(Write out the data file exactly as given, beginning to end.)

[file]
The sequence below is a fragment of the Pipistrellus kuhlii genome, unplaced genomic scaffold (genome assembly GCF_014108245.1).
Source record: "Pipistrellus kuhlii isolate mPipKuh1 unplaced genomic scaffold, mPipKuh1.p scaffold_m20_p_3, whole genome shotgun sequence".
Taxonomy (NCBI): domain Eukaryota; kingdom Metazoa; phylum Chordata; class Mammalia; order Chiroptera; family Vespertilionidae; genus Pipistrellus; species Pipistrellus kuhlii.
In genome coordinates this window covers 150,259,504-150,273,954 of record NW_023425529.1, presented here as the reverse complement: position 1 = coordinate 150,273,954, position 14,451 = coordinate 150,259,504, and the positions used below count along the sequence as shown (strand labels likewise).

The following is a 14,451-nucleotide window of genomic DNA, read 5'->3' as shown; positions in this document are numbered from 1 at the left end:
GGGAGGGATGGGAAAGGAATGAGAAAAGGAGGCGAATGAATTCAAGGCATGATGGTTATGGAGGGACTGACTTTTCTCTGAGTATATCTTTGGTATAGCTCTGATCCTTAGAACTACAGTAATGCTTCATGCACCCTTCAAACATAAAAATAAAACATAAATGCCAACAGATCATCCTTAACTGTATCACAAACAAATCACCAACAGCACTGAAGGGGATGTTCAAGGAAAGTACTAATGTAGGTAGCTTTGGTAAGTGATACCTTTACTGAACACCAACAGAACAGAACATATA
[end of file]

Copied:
The sequence below is a fragment of the Pipistrellus kuhlii genome, unplaced genomic scaffold (genome assembly GCF_014108245.1).
Source record: "Pipistrellus kuhlii isolate mPipKuh1 unplaced genomic scaffold, mPipKuh1.p scaffold_m20_p_3, whole genome shotgun sequence".
Taxonomy (NCBI): domain Eukaryota; kingdom Metazoa; phylum Chordata; class Mammalia; order Chiroptera; family Vespertilionidae; genus Pipistrellus; species Pipistrellus kuhlii.
In genome coordinates this window covers 150,259,504-150,273,954 of record NW_023425529.1, presented here as the reverse complement: position 1 = coordinate 150,273,954, position 14,451 = coordinate 150,259,504, and the positions used below count along the sequence as shown (strand labels likewise).

The following is a 14,451-nucleotide window of genomic DNA, read 5'->3' as shown; positions in this document are numbered from 1 at the left end:
GGGAGGGATGGGAAAGGAATGAGAAAAGGAGGCGAATGAATTCAAGGCATGATGGTTATGGAGGGACTGACTTTTCTCTGAGTATATCTTTGGTATAGCTCTGATCCTTAGAACTACAGTAATGCTTCATGCACCCTTCAAACATAAAAATAAAACATAAATGCCAACAGATCATCCTTAACTGTATCACAAACAAATCACCAACAGCACTGAAGGGGATGTTCAAGGAAAGTACTAATGTAGGTAGCTTTGGTAAGTGATACCTTTACTGAACACCAACAGAACAGAACATATA